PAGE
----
A premortem exercise provides workshop participants with the opportunity to collectively identify and address potential risks or challenges before the outset of a project. This method can also be used in the workshop planning phase.


During this exercise, workshop participants are asked to imagine a potential project has failed. Through a facilitated discussion exercise, they are encouraged to express their views and concerns about all the possible reasons for the project’s demise, based on the ‘failed project’ future scenario. Rather than performing a post-project ‘autopsy’ (or post-mortem), this exercise helps them to consider all practical challenges before the outset of a project, which can help them mitigate those risks once the project starts.




Any number

For larger numbers, the participants can be split into groups, and after their group discussions, share with the rest of the (entire) group an overview of the key risks they have identified.


Minimum 30 minutes | F2F & Online

A premortem can be facilitated over a longer period (e.g. 1-2 hours or more) depending on the size of the group and complexity of the project being discussed. For online workshops, participants should be given sufficient breaks to avoid screen fatigue.


  • A blank wall/pinboard and sticky notes for the facilitator;
  • Note pads and pens for the participants.
  • Online version: An interactive white board or note taking application, such as Miro, LucidChart or GroupMap.


The participants need to have a good understanding of the project brief, scope and objectives, in order to be able to participate in the discussion.


Step 1

The exercise starts by the workshop facilitators telling the participants to imagine that their projects completely failed.

Step 2

The participants have a few minutes to write down any reason they can think of for the project failure. The facilitator encourages them to think as creatively as possible, and include any reason – big or small, likely or unlikely.

Step 3

The facilitator asks each person (or, for large groups, group representatives or volunteers) to share one reason from their list. Each person is to suggest a different reason. TIP: The facilitator should remind participants to be succinct, as it can be tempting for participants to start telling lengthy personal stories to illustrate their reason.

The facilitator writes down the reasons on the sticky notes and pins/sticks the notes on the board/wall. Online version: The facilitator types the reasons on their shared screen – e.g. on the interactive whiteboard.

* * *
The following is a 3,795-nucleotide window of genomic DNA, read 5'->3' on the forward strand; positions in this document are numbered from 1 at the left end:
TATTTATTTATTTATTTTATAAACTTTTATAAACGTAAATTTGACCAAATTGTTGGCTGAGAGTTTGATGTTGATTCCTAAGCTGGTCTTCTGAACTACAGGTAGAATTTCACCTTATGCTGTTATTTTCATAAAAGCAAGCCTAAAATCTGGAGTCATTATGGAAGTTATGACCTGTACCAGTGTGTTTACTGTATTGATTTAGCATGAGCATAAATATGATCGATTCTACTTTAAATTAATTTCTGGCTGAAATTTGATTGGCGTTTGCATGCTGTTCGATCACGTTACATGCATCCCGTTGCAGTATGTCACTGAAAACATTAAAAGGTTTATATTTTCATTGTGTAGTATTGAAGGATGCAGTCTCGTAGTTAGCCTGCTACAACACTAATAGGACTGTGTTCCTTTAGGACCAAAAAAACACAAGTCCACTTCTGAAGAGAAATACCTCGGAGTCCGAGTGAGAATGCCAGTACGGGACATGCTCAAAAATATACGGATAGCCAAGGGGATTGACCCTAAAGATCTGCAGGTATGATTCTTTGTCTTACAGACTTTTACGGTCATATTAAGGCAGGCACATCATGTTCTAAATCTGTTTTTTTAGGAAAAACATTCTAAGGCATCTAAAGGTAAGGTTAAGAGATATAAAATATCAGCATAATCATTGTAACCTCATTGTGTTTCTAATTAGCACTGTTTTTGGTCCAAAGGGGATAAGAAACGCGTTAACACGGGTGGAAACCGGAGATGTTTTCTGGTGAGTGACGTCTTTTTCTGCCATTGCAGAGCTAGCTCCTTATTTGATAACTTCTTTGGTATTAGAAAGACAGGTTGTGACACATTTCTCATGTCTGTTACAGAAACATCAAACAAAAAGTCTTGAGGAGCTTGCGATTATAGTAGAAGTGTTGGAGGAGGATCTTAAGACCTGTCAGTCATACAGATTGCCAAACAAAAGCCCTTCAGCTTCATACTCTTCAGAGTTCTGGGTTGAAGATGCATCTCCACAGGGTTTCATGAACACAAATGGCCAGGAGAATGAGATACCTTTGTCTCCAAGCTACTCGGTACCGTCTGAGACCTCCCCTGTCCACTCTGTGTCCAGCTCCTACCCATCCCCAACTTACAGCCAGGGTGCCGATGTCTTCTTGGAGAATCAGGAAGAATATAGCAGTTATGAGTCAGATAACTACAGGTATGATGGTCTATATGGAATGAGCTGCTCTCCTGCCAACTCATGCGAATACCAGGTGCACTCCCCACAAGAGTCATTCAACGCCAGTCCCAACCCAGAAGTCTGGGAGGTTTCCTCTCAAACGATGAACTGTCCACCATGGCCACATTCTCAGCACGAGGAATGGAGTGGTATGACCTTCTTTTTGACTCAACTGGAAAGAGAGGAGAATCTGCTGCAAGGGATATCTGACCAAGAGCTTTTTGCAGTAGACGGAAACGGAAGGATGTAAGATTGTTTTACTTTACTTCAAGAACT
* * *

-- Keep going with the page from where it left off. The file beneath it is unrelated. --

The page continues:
Step 4

Once most of the reasons are recorded, the group can cluster the project risks around themes, or rank them based on likelihood. Online version: The facilitator will use the online mind mapping tool / virtual whiteboard to cluster the project risks around themes / rank them based on likelihood, based on the participants suggestions.

Step 5

The above (ranked/clustered) visualisation of the project risks is shared with the group (e.g. by taking a picture of the pinboard/wall and sending it to participants), to inform their project planning and to refer back to during future project meetings. Online version: The facilitator can take a screenshot of the virtual mind map/whiteboard, or exporting the PDF file from the online platform and send it to participants.

An optional, additional step is to facilitate a discussion around the clustered themes, and to ask participants for suggestions on how these challenges can be mitigated. We suggest providing participants with a short break and starting such a discussion as a new exercise, as they will need to be energised to think creatively about solutions.

  • It is key for the facilitator to encourage as many participants as possible to share the risks they have identified. One of the benefits of the exercise is the opportunity it offers project stakeholders to feel heard, and to become aware of others’ concerns.
  • The time required will depend on the size of the team and the scope of the project being discussed. This is not an exercise that should be rushed, however, and it typically takes an hour or more.
  • To ensure the discussion remains focused, the facilitator can limit the number of project roadblocks being discussed. For example, they can ask each member to list to more than 3-5 concerns individually, and then choose only 1 to share, and eventually list the top 10 project risks that the group feels or most likely or that will have the highest impact on the project.

The premortem exercise source is not known, but it is related to the Innovation Game “Remember the Future,” designed by Luke Hohmann.

This exercise summary draws from the practical experience of the database contributors, as well as the following resources:



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